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Latest LSBU Health Debate scrutinises proposed changes to student nurse funding

07 January 2016
Panellist in discussion at a debate held at LSBU

A School of Health and Social Care debate saw nursing professionals argue for and against proposed changes to funding of student nurse training

London South Bank University (LSBU) recently held a lively debate about nursing funding and places, a week before Paul Scully MP leads a debate in Parliament on the subject.

At the heart of the debate, co-hosted by LSBU’s School of Health and Social Care and WeNurses, was the question of whether removing both restrictions on the number of nursing student places and also NHS-funded bursaries and fees for nursing students would increase the supply of registered nurses in the UK.

Arguing in favour of the proposed changes were Elisabeth Jelfs, Director, Council of Deans, and Charlotte Johnson, Newly Qualified Nurse, Papworth Hospital NHSFT, who expressed how changes to the way student nurses were funded and recruited could help to widen access, improve attrition rates and provide better funding options for a range of students.

In response, Robert Waterson, a Newly Qualified Staff Nurse at Guy’s and St Thomas’ NHS Foundation Trust and LSBU graduate, and Serena Ruffoni, a current LSBU nursing student, argued that increased debt levels could deter many potential nurses from entering the healthcare profession, affecting mature students in particular.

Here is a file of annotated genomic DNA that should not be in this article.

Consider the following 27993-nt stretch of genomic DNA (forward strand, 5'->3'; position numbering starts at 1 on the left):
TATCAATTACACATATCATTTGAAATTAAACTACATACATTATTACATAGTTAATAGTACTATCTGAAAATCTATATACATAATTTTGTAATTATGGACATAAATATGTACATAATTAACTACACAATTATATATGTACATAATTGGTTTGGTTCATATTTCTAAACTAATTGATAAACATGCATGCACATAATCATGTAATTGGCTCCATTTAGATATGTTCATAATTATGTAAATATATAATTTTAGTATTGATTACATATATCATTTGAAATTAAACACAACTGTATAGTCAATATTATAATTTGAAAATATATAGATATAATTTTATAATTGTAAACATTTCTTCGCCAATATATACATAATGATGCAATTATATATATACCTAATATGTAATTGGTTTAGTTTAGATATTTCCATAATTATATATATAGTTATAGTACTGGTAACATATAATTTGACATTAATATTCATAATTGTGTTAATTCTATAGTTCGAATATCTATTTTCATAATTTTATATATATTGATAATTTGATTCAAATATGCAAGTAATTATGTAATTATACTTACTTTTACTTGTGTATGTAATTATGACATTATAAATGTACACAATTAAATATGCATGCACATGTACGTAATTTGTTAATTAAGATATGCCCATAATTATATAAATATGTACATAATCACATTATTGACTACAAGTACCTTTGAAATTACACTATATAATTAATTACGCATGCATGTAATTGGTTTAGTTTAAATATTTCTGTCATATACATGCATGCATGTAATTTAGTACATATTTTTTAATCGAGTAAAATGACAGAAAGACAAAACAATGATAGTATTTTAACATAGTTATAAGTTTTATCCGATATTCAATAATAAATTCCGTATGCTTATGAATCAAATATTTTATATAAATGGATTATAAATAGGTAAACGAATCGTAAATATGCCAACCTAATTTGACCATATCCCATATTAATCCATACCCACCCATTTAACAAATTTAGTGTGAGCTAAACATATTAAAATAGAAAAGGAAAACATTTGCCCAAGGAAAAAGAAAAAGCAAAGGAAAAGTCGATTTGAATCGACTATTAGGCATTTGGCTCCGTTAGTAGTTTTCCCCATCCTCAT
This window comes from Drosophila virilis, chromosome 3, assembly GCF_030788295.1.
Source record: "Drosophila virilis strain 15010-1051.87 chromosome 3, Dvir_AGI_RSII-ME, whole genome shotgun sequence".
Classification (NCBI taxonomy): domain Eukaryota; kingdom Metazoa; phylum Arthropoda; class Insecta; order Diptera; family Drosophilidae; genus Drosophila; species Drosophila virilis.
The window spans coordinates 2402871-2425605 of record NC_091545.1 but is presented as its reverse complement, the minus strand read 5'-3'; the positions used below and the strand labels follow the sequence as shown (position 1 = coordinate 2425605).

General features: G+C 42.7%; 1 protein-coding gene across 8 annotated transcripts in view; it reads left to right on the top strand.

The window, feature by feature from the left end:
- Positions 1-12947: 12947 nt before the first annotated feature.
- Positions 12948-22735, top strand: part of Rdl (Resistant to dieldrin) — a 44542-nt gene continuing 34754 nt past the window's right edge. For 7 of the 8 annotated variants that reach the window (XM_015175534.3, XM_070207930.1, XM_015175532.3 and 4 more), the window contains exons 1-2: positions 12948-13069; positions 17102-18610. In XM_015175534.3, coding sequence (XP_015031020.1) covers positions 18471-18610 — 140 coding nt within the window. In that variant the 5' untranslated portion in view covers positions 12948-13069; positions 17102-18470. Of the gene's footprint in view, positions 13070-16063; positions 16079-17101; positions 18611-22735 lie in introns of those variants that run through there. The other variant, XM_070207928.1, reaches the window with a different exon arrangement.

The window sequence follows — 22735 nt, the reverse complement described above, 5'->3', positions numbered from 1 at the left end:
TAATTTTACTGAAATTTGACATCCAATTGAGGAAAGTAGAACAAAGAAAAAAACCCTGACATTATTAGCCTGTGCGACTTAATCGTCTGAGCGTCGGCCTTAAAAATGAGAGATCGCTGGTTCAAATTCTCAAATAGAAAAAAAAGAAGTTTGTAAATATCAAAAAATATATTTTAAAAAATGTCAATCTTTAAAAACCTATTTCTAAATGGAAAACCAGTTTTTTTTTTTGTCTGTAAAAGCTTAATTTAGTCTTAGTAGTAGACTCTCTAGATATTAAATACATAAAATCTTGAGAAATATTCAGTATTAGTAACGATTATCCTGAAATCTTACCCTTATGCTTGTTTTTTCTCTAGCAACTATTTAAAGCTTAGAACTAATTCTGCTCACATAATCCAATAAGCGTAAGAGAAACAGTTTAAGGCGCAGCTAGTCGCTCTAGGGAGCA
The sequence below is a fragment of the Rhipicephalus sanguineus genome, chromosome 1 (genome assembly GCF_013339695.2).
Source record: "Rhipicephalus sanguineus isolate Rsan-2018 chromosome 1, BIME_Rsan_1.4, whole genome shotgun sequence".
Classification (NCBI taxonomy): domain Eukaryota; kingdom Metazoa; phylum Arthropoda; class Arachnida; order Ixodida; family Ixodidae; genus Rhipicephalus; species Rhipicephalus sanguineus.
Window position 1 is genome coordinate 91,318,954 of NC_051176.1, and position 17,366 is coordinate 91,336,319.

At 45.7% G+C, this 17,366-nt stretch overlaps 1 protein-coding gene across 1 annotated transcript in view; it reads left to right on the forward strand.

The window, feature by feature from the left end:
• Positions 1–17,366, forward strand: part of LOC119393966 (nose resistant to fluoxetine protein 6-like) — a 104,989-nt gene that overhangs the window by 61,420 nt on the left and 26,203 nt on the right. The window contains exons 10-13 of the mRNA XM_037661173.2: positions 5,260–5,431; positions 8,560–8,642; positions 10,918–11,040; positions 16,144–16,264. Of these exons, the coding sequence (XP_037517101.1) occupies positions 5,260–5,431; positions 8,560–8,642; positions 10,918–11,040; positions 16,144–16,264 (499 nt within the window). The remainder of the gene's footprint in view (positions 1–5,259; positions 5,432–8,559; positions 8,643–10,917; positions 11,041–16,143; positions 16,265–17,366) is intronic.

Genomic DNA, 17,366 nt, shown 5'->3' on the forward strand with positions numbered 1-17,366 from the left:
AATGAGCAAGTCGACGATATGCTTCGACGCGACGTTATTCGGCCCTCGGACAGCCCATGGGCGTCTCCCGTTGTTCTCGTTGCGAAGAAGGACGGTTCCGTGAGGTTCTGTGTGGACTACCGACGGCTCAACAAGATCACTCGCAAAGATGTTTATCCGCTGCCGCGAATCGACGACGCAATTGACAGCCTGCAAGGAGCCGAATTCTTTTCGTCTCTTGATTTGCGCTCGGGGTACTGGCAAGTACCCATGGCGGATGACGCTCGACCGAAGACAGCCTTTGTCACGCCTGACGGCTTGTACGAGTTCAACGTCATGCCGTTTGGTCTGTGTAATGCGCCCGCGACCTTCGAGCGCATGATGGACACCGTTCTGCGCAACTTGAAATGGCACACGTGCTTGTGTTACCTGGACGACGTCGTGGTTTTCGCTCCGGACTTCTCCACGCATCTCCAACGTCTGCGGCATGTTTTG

The debate was chaired by Professor Becky Malby, Professor of Health Systems Innovation at LSBU, who took questions from the floor after panellists had spoken. The debate continued online with a real-time Twitter chat under the hashtag #WeNurses.

LSBU is one of the largest providers of clinical education for allied health and related professions in the UK. The LSBU Health Debates create a space where important and contentious topics can be discussed intelligently, critically and openly. The idea is not necessarily to seek solutions but to engage as many people as possible in an objective and vigorous dialogue.

Find out more about the School of Health and Social Care at LSBU.

 
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